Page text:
Can I Bring a Friend or Family Member to My Consultation?

The short answer is yes, you can bring someone with you to your initial consultation.  Whether you should bring someone or allow that person to sit through the entire meeting is another matter.  Going to see a divorce/custody attorney for the first time can be intimidating and scary.  Having someone else there can be a great resource for support and comfort.  This person might be your designated note taker so you can focus on listening to the attorney and asking questions that are pressing on your mind.  Your friend can also help make sure that you ask everything that is concerning you.  They might also help keep you organized and make sure you give the attorney all of the information he or she may need.  Keep in mind that this is your consultation and it is important that the attorney hear the facts of the case from you and that you discuss your goals.

It is also important that your consultation with the attorney be as open and honest as possible.  Everything you discuss with the attorney, whether you retain the attorney or not, is to be held in the strictest of confidence.  Nevertheless, there are sometimes issues involved in a divorce that may be embarrassing to you and difficult to share.  This can be double tough when your mom or best friend from grade school is sitting next to you.  If there are certain facts that you are embarrassed to share with your friend or relative present, you should probably ask them to wait outside while you discuss them with the attorney in private.  While the attorney has a duty of confidentiality to you, your friend or family member owes you no such duty.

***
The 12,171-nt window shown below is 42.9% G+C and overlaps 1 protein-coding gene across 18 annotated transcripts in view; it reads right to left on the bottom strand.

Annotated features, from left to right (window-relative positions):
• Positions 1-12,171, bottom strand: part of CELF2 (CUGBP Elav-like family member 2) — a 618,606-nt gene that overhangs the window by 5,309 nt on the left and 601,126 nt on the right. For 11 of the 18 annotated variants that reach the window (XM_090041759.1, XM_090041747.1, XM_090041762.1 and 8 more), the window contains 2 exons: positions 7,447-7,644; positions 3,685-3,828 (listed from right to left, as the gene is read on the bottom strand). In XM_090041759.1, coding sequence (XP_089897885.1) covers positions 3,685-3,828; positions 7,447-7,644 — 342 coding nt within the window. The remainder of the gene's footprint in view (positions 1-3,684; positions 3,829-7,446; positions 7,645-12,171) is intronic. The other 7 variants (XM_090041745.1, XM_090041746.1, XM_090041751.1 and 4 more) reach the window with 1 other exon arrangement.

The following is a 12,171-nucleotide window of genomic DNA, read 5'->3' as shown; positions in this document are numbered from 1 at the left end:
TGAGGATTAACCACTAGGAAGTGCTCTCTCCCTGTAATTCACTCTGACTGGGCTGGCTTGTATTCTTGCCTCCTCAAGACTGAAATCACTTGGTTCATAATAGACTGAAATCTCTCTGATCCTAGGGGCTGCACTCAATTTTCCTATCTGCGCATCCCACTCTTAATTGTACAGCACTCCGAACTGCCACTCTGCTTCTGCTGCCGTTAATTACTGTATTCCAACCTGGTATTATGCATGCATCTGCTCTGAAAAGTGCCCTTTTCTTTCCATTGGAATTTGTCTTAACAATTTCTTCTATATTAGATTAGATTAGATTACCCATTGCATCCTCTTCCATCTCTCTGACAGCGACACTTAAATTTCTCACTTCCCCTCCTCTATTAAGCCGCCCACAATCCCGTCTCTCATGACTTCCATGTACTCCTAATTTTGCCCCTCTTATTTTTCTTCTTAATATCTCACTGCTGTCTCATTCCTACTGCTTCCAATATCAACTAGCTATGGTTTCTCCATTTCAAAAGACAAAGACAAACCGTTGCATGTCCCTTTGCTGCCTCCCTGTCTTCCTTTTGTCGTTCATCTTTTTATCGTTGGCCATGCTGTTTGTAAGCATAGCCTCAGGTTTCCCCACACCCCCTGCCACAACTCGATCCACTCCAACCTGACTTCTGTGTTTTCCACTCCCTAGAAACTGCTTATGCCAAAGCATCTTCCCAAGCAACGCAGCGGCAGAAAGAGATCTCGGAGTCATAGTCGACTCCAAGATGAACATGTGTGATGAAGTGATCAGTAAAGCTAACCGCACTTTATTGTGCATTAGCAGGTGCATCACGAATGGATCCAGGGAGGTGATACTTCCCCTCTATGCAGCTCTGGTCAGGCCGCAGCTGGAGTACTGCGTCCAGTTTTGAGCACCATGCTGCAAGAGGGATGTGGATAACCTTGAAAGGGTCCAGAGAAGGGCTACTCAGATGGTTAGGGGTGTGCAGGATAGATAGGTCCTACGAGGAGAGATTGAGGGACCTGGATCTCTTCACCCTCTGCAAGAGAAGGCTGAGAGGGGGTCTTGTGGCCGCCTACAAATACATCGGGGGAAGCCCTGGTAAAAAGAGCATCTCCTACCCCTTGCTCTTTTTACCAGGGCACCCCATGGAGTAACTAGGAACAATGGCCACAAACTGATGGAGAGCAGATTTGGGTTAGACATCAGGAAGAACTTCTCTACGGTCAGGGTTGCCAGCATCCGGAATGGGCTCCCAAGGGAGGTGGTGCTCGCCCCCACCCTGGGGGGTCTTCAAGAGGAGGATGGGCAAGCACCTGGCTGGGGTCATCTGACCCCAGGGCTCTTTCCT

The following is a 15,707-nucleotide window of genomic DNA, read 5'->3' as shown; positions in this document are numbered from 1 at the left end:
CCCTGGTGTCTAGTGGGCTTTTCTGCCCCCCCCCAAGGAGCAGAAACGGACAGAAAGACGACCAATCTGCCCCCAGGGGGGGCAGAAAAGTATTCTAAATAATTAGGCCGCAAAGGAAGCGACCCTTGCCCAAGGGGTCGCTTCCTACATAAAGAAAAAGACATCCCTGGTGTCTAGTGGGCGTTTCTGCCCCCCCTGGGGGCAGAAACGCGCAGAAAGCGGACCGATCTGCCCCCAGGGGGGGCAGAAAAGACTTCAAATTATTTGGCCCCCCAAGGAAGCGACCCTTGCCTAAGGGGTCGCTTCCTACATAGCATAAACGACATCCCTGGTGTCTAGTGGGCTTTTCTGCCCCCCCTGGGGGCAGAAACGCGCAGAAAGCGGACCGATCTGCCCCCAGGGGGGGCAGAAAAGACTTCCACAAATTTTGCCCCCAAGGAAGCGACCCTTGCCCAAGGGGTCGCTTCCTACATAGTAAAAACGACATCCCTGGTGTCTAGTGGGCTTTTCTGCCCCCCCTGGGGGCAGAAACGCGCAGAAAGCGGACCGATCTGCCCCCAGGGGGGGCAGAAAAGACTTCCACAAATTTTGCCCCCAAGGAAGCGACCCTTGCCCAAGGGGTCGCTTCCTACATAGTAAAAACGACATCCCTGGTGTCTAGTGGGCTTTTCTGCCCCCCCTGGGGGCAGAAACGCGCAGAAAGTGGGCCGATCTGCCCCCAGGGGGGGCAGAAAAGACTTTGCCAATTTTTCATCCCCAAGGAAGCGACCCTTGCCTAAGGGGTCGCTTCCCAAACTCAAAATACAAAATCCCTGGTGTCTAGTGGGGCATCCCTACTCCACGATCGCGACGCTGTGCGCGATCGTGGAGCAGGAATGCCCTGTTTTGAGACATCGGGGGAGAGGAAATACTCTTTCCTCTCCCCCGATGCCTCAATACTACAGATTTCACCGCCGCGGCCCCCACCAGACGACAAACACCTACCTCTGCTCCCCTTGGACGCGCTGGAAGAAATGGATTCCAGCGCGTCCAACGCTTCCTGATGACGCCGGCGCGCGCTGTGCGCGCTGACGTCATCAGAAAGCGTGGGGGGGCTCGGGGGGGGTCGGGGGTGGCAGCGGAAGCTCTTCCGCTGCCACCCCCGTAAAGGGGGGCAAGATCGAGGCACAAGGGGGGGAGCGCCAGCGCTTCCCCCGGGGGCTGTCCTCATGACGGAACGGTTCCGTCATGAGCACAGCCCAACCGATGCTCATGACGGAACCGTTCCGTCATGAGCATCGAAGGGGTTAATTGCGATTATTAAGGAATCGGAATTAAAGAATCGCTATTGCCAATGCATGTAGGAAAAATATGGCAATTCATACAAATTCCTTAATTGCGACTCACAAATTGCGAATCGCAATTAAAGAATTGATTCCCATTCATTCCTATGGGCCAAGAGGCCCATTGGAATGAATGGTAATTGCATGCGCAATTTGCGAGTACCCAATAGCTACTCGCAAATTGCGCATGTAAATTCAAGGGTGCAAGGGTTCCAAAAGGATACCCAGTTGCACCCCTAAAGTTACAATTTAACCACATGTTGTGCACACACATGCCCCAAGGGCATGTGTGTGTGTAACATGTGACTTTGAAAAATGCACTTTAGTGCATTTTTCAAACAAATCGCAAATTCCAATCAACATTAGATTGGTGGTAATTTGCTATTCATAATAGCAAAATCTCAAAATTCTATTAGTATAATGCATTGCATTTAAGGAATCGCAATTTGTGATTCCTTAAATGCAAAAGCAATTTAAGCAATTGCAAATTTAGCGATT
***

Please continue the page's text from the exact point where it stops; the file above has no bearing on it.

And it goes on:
Another reason to ask your companion to wait in the lobby is due to attorney-client privilege.  The attorney-client privilege is different from the attorney's duty of confidentiality.  The duty of confidentiality binds the attorney to not reveal your secrets or other information about you.  The attorney-client privilege deals with the judicial system and your ability to invoke the privilege to prevent a court from requiring the attorney to reveal information about you.  That privilege applies to all communications you have with your attorney unless those communications also involved third parties (i.e. your mother was sitting next to you).  In that case, the privilege may be deemed waived as to any communications that took place while that third party was present.  Long story short, be careful about you bring with you to your consultation and what you say in their presence.

Photo courtesy of Allen

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